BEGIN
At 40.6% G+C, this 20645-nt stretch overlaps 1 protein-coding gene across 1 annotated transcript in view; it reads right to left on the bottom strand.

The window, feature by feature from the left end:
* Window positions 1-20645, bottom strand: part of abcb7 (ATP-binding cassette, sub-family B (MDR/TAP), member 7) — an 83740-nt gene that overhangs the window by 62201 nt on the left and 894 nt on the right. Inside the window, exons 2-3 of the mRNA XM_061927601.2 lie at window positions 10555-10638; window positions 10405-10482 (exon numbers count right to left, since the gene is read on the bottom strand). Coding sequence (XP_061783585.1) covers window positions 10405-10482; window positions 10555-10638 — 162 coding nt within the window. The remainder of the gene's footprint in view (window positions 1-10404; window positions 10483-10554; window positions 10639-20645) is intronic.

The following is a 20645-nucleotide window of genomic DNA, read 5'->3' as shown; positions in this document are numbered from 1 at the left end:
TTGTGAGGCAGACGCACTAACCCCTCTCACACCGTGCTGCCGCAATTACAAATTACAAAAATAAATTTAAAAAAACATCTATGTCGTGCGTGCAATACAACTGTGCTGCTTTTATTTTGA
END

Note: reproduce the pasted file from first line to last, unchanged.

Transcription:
At 40.6% G+C, this 20645-nt stretch overlaps 1 protein-coding gene across 1 annotated transcript in view; it reads right to left on the bottom strand.

The window, feature by feature from the left end:
* Window positions 1-20645, bottom strand: part of abcb7 (ATP-binding cassette, sub-family B (MDR/TAP), member 7) — an 83740-nt gene that overhangs the window by 62201 nt on the left and 894 nt on the right. Inside the window, exons 2-3 of the mRNA XM_061927601.2 lie at window positions 10555-10638; window positions 10405-10482 (exon numbers count right to left, since the gene is read on the bottom strand). Coding sequence (XP_061783585.1) covers window positions 10405-10482; window positions 10555-10638 — 162 coding nt within the window. The remainder of the gene's footprint in view (window positions 1-10404; window positions 10483-10554; window positions 10639-20645) is intronic.

The following is a 20645-nucleotide window of genomic DNA, read 5'->3' as shown; positions in this document are numbered from 1 at the left end:
TTGTGAGGCAGACGCACTAACCCCTCTCACACCGTGCTGCCGCAATTACAAATTACAAAAATAAATTTAAAAAAACATCTATGTCGTGCGTGCAATACAACTGTGCTGCTTTTATTTTGA